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Interview with Stephanie Sarkis, Author, PhD, Coach
Stephanie Sarkis returns to discuss non-medicinal strategies and methods for dealing with ADHD, the topic of her upcoming book. Covering information on exercise, diets, omega fatty acids, dietary supplements, mindfulness, and meditation, Stephanie provides a wealth of knowledge about each method’s advantages, disadvantages, and quirks.
About Stephanie Sarkis:
See ADHD reWired Episode 57: Money and ADHD for another interview with, and more information on, Stephanie Sarkis.
Stephanie is an author of a number of ADHD-related books covering subjects from money, financials, non-medication management, accomplishing goals, and a student’s guide for college students.
She is both a PhD and NCC (National Board-certified Counselor).
At Florida Atlantic University, she is an assistant professor and clinical trials sub-investigator.
She is also a psychotherapist, coach, blogger for both the Huffington Post and Psychology Today.
Her ADHD finance book was co-written with a legal finance expert and attorney, with her representing the ADHD perspective and her co-writer representing the financial perspective.
Medication and Non-medicinal Methods:
Stephanie’s book, Natural Relief for Adult ADHD, focuses on non-medication treatments for ADHD, though the treatments can be used both with or without medication.
Non-medicinal methods tend to be lower in cost and more accessible than other methods.
Some people are concerned about medications because of information they may have read elsewhere – side effects, or misinformation about addiction – while others may not be allowed to take medication due to a separate addiction history or specific doctor recommendations.
Stephanie devotes a chapter of her book to the topic of medication, its benefits, side effects, and some common myths, so people can make more informed decisions.
When people are looking into specific non-medication treatments, if you’re required to sign a contract, that can be a tip-off that it’s actually not that great of a treatment. Either way, always take the paperwork home to think it over and consult with other experts.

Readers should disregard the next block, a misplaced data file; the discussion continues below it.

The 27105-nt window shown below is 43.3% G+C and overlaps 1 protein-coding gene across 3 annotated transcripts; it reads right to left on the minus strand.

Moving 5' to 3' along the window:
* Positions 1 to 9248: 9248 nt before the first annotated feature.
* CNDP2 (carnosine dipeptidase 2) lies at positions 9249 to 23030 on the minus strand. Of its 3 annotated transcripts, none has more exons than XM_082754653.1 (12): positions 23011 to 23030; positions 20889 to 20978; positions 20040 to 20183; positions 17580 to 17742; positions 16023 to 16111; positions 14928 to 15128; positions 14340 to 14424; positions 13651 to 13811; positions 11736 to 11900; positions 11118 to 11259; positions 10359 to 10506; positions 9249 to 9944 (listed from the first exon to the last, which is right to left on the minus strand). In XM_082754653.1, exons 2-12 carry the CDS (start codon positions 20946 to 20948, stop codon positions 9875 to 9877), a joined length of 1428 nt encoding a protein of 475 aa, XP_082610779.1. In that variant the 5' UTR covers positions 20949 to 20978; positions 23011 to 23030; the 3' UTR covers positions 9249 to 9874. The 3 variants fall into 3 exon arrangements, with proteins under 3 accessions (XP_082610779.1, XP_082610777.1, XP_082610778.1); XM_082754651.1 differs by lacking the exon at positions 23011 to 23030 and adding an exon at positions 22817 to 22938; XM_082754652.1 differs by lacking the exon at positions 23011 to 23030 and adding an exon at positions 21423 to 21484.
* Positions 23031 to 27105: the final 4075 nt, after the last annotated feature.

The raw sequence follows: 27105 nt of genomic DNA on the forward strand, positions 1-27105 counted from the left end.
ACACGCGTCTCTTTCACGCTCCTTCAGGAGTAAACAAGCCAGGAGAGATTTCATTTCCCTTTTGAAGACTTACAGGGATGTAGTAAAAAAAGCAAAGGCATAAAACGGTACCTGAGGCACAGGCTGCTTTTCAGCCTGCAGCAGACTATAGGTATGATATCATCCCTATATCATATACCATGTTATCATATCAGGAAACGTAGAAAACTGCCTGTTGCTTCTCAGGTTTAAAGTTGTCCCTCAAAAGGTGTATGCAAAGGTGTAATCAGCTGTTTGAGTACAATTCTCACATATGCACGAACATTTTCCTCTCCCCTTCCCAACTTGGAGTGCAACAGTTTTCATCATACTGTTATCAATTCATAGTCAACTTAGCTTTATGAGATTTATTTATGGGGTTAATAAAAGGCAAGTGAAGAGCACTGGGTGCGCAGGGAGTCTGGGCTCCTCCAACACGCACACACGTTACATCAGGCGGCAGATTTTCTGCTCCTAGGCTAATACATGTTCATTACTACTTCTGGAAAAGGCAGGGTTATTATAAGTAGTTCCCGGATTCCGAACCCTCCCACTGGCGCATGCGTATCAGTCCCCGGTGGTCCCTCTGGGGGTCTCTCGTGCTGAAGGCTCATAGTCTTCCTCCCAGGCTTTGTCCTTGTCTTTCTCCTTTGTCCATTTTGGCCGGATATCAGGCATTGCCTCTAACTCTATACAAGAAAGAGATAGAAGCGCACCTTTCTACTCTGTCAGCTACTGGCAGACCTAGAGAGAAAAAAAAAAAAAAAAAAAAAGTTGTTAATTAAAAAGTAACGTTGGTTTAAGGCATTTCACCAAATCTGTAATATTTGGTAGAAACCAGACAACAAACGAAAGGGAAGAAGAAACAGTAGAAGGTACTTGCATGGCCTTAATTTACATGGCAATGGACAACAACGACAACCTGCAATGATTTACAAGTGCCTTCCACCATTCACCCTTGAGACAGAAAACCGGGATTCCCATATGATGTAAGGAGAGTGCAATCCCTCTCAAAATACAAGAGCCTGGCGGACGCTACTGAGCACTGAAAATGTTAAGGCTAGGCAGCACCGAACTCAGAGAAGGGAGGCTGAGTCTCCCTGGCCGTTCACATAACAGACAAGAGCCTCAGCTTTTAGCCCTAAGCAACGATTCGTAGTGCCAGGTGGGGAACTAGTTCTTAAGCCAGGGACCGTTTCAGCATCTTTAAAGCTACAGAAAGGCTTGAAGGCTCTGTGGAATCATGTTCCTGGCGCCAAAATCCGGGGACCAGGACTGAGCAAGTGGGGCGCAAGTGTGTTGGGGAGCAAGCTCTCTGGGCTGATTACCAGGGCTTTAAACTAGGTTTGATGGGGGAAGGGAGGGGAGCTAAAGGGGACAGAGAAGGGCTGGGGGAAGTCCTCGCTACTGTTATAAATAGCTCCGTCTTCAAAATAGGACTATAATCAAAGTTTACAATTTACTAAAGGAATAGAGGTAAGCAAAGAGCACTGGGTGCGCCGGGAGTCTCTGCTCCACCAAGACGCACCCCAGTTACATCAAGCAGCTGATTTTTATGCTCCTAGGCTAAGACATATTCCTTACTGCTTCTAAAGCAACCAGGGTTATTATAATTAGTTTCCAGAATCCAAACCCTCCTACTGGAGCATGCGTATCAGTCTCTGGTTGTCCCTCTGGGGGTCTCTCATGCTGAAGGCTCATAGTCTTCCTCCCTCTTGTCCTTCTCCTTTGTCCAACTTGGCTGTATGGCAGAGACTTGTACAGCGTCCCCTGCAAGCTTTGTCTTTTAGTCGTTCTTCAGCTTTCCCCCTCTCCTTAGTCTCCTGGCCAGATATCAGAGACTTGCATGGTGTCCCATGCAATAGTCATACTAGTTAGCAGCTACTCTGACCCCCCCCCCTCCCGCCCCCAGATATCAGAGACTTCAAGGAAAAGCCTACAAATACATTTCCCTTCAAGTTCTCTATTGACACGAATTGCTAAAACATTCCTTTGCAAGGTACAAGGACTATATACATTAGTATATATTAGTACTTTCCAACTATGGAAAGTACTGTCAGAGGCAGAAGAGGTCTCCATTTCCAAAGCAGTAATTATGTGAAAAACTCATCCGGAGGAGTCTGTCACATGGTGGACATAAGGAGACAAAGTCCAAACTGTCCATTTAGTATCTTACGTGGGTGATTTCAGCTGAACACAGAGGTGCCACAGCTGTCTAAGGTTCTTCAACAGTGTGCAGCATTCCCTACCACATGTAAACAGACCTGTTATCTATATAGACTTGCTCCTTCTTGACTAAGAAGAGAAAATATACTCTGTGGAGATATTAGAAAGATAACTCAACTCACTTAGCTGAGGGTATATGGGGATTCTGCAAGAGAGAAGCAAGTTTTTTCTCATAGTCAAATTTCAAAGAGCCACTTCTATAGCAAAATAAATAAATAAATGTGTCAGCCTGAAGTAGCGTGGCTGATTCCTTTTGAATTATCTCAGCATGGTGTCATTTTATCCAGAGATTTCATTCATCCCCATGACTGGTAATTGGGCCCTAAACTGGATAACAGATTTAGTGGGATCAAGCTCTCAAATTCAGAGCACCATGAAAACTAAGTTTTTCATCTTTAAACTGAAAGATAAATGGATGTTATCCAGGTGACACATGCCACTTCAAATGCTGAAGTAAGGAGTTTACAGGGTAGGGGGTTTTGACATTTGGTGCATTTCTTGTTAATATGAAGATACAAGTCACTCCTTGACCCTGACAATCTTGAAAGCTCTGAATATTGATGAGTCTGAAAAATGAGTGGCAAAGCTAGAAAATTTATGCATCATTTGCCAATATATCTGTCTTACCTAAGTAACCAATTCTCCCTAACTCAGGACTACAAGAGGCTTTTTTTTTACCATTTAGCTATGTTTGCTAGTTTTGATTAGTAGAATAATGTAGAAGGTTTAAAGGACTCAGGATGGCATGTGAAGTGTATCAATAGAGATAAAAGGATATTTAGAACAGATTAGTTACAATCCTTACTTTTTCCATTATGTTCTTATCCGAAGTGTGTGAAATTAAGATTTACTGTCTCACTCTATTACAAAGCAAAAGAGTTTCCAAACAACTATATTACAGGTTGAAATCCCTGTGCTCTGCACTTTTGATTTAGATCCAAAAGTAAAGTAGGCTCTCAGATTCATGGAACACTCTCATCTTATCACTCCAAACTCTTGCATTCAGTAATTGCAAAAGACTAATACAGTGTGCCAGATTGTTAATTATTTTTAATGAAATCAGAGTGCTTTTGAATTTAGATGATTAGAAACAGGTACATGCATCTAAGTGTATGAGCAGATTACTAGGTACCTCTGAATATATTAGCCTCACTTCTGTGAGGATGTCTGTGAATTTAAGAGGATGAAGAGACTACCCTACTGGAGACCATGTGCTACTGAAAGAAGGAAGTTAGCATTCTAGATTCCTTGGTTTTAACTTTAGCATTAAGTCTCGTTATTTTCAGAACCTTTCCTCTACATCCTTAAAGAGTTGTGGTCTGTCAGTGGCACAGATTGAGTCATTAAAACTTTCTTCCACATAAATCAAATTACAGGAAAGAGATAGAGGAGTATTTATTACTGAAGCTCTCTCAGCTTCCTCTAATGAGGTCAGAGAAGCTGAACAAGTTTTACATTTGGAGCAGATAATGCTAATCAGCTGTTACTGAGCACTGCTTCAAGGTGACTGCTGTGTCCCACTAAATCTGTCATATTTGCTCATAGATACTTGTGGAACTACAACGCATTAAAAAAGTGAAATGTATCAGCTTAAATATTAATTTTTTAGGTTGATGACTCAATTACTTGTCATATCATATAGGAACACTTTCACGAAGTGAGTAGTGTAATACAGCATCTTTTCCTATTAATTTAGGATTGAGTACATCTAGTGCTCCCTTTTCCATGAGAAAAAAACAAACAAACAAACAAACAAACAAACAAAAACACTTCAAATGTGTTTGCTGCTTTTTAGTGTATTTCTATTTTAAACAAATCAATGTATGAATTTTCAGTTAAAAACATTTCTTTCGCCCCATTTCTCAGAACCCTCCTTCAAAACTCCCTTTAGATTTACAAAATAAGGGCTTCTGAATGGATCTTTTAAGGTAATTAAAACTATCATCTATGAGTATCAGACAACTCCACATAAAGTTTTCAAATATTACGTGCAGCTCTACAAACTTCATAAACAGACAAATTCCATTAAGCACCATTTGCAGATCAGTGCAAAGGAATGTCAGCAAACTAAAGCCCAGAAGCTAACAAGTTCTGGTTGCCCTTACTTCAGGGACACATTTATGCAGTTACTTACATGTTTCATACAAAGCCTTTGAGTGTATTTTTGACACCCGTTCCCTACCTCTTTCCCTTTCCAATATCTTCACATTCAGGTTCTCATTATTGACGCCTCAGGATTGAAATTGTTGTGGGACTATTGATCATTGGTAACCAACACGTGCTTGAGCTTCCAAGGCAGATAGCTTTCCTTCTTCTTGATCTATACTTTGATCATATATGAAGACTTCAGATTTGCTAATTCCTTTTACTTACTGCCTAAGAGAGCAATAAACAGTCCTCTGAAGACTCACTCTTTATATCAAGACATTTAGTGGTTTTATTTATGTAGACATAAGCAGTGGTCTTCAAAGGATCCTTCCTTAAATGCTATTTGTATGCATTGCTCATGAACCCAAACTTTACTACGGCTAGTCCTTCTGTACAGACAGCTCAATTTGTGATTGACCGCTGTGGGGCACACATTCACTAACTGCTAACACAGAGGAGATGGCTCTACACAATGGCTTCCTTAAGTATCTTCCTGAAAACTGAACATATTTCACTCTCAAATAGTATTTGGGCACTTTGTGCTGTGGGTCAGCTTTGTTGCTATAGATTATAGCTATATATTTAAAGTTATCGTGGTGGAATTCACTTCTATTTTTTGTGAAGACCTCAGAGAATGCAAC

Exercising for even 15–30 minutes can help improve how the brain communicates and boost the levels of neurotransmitters active in one’s brain.
Any type of exercise where you’re moving around can help.
The U.S. Department of Health and Human Services recommends an hour of exercise per day, with most of the time spent on cardiovascular work and the remainder spent on resistance training, weight training, and bone-strengthening (jumping, swimming) exercise.
Only about 40% of people in the U.S. meet that criteria. Most likely, this translates to even less of the ADHD population.
The most important factor is movement, regardless of what type, as long as it’s part of a regular exercise regimen.
Eric: Short intervals of intense cardio have worked well for me.
Eric told his wife, if he ever falls out of his exercise routine, to make him re-read the book Spark by John Ratey because of how motivated it made him the first time he read it.
On the flip side, some who may be over-exercising can make use of fitness tracking applications to monitor their habits.
Stephanie: Those with ADHD have a rate of obesity four times that of the general population, as well as higher rates of heart disease and diabetes. Because of this, regular exercise and a healthy diet are absolutely necessary to maintain general responsible self-care.
Stephanie suggests monitoring your diet in conjunction with your exercise to see how effective it can be. Sometimes she recommends those with ADHD also seek out the help of a dietician to help formulate a healthy eating program.
Gluten-free diets are currently unproven as a treatment for ADHD.
Omega Fatty Acids and Supplements:
Studies show omega fatty acids can be somewhat helpful, but there is much debate.
Some have found that those with ADHD have fewer omegas when blood-tested.